Ruth Burrows, also known as Sister Rachel is a Carmelite nun and author of ten books, including the Archbishop of Canterbury’s 2012 lent book, Love Unknown. Her 70 years in the monastery has taught her much about the nature of God, prayer and faith.
1. What is day to day life like for you?
I get up rather early and I prepare for the mass. Then we have our liturgy at 6am and morning prayer. Then we have an hour of our own silent prayer. Then we have a very short liturgy and the mass at 8am.
We have some breakfast then we all do work. I go to the Sacristy and work there tidying everything. I do some letter writing and general housework. We’ve got a very flourishing greeting card industry where several sisters work. We try to earn some money.
Then we have dinner and midday is interspersed with work and times of prayer both communal and private. It’s a very well balanced day and we have an hour together in the evening recreating, just chatting or play reading.
2. How long have you been living there in Quidenham, Norwich?
I’ve been in this monastery about 70 years. Rather a long time.
3. What does it mean to be a Carmelite nun?
I would say for me it’s a way of life where I myself can best give myself wholly to God, who I understand as the very meaning of life. I devote myself to God, to Christ, to Jesus and for the world.
Prayer and holiness of life is a powerful apostolate. I don’t think it’s a vocation for many but I think it is, in the Catholic church, a recognised vocation for a few to live in this sort of way.
4. What led to the Archbishop of Canterbury naming Love Unknown as his Lent Book for 2012?
I think the Archbishop has been interested in my writings for quite a long time. He read them when he was quite a young man. He kindly wrote an introduction to a reprint. It came through to my publisher, apparently the archbishop has this book every year.
5. What is the book about?
It’s just trying to get across what I would say is a very deep truth that the whole Christian tradition [is saying]. We are destined for God.
Nothing else can really satisfy us and we cannot of ourselves attain that destiny. It’s a gift and the means are given to us. Like everything else in our life, we’re geared to seeking achievement by our own efforts. If we want something we have to work for it. Jesus message asks for radical self denial. That doesn’t mean we’re always going against what we like but it means fundamentally we recognize our contingency that we are helpless to attain God and that in this area, we have to be like a child, so dependent and so certain we will be given everything we need to attain him.
Being content to be a child of God. Not childish, but that attitude that expects everything from its loving parent and yet we’ve got to try very hard and rid ourselves of obstacles and whenever we meet our selfishness, we’ve got to say no to that.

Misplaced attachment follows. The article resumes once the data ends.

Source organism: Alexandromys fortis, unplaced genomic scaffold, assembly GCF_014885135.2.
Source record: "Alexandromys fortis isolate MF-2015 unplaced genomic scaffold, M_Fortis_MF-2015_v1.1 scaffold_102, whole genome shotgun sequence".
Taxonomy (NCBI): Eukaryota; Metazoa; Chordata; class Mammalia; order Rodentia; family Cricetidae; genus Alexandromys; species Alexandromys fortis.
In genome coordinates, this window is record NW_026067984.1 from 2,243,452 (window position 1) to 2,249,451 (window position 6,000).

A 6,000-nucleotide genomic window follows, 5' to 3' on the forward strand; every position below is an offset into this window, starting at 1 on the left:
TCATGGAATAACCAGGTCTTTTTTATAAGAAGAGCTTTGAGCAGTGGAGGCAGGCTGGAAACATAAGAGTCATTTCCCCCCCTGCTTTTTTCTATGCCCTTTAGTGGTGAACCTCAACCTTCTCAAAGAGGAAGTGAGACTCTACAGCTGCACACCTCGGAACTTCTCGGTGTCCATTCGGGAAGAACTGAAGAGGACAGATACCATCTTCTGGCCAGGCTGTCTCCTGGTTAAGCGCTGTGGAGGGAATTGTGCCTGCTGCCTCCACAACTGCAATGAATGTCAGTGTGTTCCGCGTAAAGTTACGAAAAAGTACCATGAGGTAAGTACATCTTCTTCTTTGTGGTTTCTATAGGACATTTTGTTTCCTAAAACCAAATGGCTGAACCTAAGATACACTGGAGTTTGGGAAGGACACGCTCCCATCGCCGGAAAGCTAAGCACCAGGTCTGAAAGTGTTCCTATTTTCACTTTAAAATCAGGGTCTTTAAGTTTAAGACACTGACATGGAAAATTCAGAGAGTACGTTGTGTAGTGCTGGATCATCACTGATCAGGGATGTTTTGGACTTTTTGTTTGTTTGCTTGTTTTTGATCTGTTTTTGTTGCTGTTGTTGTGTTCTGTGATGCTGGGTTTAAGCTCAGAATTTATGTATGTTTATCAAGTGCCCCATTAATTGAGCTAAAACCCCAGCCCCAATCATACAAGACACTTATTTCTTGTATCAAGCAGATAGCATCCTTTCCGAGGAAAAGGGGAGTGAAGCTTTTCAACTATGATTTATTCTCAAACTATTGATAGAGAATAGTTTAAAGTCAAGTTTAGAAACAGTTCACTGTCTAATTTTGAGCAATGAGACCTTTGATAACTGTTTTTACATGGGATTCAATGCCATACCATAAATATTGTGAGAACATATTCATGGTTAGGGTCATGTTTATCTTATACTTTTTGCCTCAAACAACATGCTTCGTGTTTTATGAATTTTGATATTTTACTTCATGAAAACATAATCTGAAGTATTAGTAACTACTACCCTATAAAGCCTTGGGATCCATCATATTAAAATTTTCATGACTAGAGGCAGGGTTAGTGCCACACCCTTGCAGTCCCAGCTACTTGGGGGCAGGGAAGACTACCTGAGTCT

6. Do you wrestle with doubt?
I wouldn’t say I wrestled. To me, the very fact that it is faith means our natural faculties are going to feel thrown. I would say more the imagination can’t cope. I would put it like that. I don’t think I’d ever say I wrestled with doubt.
It’s a great challenge to face, that belief without seeing, without signs and wonders and without proof from scientific facts.
At times we all long for those sort of certainties we can get through the senses, but I’m willing to do without them. I see them as a great challenge to trust more.
So I don’t wrestle with doubt, but I understand people who do. I’ve no scorn for it. I think it’s inevitable in the life of faith and in our particular society. I hope that any struggles or pain I have through that sort of struggle helps people out there to cope who are struggling with faith.
7. You’ve written about ‘mystical prayer’, what does it mean?
I use the word [mystical] differently from the current use. It tends to be used commonly meaning some out of this world experience that’s esoteric. That’s what most people think of it and one can read biographies in which this happens to prayerful people but it also happens to non-prayerful people.
I use it very strictly in this way. Those areas when only God can do it for us, I’d call it mystical. It’s supernatural. It needn’t be felt, it needn’t be experienced. Our experience of it could well be non-experience, because it’s God.
We have to deny ourselves. I think there’s a mysterious area in the dark where God does it. We may not be directly aware of it but we know it by the fact that we go on, we don’t give up. In the dark we can trust.
All this is mystical and I would say the sacraments are very mystical. They are God acting directly through Christ. And we receive. That is the point, receiving and it may be in the dark. I am not one who would boost experiences. I’m not saying they don’t happen but I think we shouldn’t put too much weight on them.
8. Who was To Believe in Jesus written for?
Ordinary people. It was the third book I wrote and I felt I wanted to put in very simple language, ordinary jargon what I’ve said in the previous one which was guidelines for mystical prayer. I had all sorts of people in my own family I wanted to tell them what really mattered, the heart of it all.
9. What’s the best Christian book you’ve read?
I’d say Julian of Norwich [Revelations of Divine Love]. I think she really knows God, really knew Jesus Christ. It wasn’t just theory. I think she knew God and close to her is St Theresa of Lisieux The Story of a Soul. I have to say the genre is rather off putting, I know many people would not find her way of writing 19th century French [easy to read and she] writes rather childishly at times, but what she’s saying has been very important to me.
10. What has God been teaching you recently?
I see more and more the truth of what it means to be totally poor and let God be God. Don’t try and be God yourself and take over and control things in any way. Just let go.
May 16th, 2012 - Posted & Written by Sam Hailes